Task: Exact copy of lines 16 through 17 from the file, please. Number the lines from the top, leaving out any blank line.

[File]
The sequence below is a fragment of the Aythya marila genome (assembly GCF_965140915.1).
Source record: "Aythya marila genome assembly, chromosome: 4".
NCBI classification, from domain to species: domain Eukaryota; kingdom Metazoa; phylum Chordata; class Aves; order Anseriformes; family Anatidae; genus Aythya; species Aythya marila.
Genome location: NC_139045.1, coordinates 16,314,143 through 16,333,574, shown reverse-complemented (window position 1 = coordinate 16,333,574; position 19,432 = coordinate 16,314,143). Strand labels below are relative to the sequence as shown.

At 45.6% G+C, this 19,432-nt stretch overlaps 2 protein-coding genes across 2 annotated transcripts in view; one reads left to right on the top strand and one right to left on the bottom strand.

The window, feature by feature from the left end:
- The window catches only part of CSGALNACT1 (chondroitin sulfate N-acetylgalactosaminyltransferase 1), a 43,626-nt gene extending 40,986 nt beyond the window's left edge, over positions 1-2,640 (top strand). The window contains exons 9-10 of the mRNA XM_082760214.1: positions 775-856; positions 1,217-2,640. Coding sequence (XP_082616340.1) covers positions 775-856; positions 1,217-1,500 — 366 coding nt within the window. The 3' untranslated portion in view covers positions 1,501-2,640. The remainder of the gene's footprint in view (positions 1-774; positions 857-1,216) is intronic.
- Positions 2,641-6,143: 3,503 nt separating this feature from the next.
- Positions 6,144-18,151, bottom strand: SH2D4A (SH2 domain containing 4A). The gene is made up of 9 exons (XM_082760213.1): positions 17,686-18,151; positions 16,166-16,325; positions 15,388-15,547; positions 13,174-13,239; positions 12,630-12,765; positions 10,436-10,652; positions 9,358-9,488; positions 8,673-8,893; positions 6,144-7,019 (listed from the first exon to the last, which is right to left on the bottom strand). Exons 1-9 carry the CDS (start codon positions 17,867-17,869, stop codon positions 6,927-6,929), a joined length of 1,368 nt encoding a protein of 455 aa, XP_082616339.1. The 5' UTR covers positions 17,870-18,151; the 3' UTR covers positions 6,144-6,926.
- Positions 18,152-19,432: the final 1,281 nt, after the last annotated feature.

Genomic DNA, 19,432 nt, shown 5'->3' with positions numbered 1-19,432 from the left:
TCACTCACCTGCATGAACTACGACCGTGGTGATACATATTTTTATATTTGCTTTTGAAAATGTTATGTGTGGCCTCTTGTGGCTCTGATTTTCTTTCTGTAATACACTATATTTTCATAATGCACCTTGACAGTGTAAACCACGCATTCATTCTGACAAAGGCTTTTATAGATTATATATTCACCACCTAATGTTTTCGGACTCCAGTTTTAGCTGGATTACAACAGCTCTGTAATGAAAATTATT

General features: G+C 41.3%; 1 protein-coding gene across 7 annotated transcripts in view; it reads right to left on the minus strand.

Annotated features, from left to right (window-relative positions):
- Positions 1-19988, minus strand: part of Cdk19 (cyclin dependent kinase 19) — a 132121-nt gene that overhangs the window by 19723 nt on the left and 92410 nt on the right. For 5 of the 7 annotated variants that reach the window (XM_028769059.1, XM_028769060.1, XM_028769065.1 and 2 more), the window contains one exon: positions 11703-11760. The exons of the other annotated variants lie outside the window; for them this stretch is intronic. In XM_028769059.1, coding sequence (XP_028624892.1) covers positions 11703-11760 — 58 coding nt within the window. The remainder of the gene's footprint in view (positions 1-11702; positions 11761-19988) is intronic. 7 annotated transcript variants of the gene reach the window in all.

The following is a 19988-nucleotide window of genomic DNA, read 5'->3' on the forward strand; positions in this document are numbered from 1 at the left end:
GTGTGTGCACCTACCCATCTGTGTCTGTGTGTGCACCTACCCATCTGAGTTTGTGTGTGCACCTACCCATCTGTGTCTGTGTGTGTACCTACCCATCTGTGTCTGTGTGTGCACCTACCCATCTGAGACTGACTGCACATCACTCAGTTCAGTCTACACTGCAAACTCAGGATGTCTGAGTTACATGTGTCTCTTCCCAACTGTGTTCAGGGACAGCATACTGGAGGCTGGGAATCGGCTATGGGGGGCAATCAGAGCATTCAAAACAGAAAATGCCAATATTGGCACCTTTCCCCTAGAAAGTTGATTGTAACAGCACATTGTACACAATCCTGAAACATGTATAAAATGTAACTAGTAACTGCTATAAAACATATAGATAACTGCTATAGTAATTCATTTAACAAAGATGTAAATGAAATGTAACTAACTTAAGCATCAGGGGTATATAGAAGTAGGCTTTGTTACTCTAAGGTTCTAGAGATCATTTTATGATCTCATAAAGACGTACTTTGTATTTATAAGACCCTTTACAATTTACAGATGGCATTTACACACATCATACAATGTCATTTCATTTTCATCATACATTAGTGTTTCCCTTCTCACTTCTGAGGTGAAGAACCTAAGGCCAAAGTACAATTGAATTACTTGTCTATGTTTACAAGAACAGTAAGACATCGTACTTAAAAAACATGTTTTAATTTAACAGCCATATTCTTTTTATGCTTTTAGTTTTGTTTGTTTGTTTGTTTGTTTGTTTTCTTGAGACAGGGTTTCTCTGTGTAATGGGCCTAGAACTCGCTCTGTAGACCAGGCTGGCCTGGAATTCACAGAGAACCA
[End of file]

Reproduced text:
The following is a 19988-nucleotide window of genomic DNA, read 5'->3' on the forward strand; positions in this document are numbered from 1 at the left end:
GTGTGTGCACCTACCCATCTGTGTCTGTGTGTGCACCTACCCATCTGAGTTTGTGTGTGCACCTACCCATCTGTGTCTGTGTGTGTACCTACCCATCTGTGTCTGTGTGTGCACCTACCCATCTGAGACTGACTGCACATCACTCAGTTCAGTCTACACTGCAAACTCAGGATGTCTGAGTTACATGTGTCTCTTCCCAACTGTGTTCAGGGACAGCATACTGGAGGCTGGGAATCGGCTATGGGGGGCAATCAGAGCATTCAAAACAGAAAATGCCAATATTGGCACCTTTCCCCTAGAAAGTTGATTGTAACAGCACATTGTACACAATCCTGAAACATGTATAAAATGTAACTAGTAACTGCTATAAAACATATAGATAACTGCTATAGTAATTCATTTAACAAAGATGTAAATGAAATGTAACTAACTTAAGCATCAGGGGTATATAGAAGTAGGCTTTGTTACTCTAAGGTTCTAGAGATCATTTTATGATCTCATAAAGACGTACTTTGTATTTATAAGACCCTTTACAATTTACAGATGGCATTTACACACATCATACAATGTCATTTCATTTTCATCATACATTAGTGTTTCCCTTCTCACTTCTGAGGTGAAGAACCTAAGGCCAAAGTACAATTGAATTACTTGTCTATGTTTACAAGAACAGTAAGACATCGTACTTAAAAAACATGTTTTAATTTAACAGCCATATTCTTTTTATGCTTTTAGTTTTGTTTGTTTGTTTGTTTGTTTGTTTTCTTGAGACAGGGTTTCTCTGTGTAATGGGCCTAGAACTCGCTCTGTAGACCAGGCTGGCCTGGAATTCACAGAGAACCA